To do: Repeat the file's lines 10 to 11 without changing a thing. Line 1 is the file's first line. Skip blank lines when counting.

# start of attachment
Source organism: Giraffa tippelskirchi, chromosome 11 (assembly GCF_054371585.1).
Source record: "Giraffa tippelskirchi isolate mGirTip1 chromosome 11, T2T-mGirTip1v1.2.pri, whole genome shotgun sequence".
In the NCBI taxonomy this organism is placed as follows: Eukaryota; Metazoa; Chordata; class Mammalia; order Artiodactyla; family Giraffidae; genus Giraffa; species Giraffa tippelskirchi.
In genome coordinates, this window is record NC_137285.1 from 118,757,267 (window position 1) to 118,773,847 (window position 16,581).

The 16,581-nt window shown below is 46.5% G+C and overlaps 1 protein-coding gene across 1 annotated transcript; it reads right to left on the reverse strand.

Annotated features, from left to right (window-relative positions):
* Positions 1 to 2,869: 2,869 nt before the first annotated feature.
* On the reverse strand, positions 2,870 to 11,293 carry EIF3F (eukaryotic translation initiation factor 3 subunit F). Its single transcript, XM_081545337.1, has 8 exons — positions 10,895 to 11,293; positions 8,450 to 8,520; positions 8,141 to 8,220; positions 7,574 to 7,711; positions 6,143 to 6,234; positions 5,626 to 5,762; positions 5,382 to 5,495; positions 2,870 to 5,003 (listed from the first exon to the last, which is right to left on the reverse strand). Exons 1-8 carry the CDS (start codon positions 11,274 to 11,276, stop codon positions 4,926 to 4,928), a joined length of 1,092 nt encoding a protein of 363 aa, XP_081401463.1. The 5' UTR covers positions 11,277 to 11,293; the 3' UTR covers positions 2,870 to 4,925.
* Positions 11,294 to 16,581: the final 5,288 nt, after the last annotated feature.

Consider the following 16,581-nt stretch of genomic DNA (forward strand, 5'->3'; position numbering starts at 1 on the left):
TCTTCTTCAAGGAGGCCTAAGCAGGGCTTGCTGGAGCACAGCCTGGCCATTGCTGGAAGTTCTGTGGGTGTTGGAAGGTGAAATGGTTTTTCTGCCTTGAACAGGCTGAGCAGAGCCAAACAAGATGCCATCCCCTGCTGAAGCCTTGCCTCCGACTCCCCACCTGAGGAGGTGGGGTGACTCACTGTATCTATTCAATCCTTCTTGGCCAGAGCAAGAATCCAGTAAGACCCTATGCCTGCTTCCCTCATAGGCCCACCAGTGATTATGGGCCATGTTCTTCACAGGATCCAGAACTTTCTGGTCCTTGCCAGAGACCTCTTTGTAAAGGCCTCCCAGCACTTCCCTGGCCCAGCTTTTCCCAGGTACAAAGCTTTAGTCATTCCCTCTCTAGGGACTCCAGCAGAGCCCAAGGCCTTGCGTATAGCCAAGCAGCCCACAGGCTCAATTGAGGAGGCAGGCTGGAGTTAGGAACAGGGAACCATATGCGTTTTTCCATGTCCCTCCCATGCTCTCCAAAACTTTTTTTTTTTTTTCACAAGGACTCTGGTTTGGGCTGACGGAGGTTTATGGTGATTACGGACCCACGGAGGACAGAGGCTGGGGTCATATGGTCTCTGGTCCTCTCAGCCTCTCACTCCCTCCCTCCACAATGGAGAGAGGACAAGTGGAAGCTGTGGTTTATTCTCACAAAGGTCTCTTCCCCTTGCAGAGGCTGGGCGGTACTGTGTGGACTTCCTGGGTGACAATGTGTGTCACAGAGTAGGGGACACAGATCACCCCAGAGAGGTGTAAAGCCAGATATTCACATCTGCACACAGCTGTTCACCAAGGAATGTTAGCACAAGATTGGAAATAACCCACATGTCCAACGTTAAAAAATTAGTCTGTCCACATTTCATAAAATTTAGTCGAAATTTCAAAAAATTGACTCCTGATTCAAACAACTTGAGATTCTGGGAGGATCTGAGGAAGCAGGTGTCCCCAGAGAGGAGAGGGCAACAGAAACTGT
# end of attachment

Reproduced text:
Consider the following 16,581-nt stretch of genomic DNA (forward strand, 5'->3'; position numbering starts at 1 on the left):
TCTTCTTCAAGGAGGCCTAAGCAGGGCTTGCTGGAGCACAGCCTGGCCATTGCTGGAAGTTCTGTGGGTGTTGGAAGGTGAAATGGTTTTTCTGCCTTGAACAGGCTGAGCAGAGCCAAACAAGATGCCATCCCCTGCTGAAGCCTTGCCTCCGACTCCCCACCTGAGGAGGTGGGGTGACTCACTGTATCTATTCAATCCTTCTTGGCCAGAGCAAGAATCCAGTAAGACCCTATGCCTGCTTCCCTCATAGGCCCACCAGTGATTATGGGCCATGTTCTTCACAGGATCCAGAACTTTCTGGTCCTTGCCAGAGACCTCTTTGTAAAGGCCTCCCAGCACTTCCCTGGCCCAGCTTTTCCCAGGTACAAAGCTTTAGTCATTCCCTCTCTAGGGACTCCAGCAGAGCCCAAGGCCTTGCGTATAGCCAAGCAGCCCACAGGCTCAATTGAGGAGGCAGGCTGGAGTTAGGAACAGGGAACCATATGCGTTTTTCCATGTCCCTCCCATGCTCTCCAAAACTTTTTTTTTTTTTTCACAAGGACTCTGGTTTGGGCTGACGGAGGTTTATGGTGATTACGGACCCACGGAGGACAGAGGCTGGGGTCATATGGTCTCTGGTCCTCTCAGCCTCTCACTCCCTCCCTCCACAATGGAGAGAGGACAAGTGGAAGCTGTGGTTTATTCTCACAAAGGTCTCTTCCCCTTGCAGAGGCTGGGCGGTACTGTGTGGACTTCCTGGGTGACAATGTGTGTCACAGAGTAGGGGACACAGATCACCCCAGAGAGGTGTAAAGCCAGATATTCACATCTGCACACAGCTGTTCACCAAGGAATGTTAGCACAAGATTGGAAATAACCCACATGTCCAACGTTAAAAAATTAGTCTGTCCACATTTCATAAAATTTAGTCGAAATTTCAAAAAATTGACTCCTGATTCAAACAACTTGAGATTCTGGGAGGATCTGAGGAAGCAGGTGTCCCCAGAGAGGAGAGGGCAACAGAAACTGT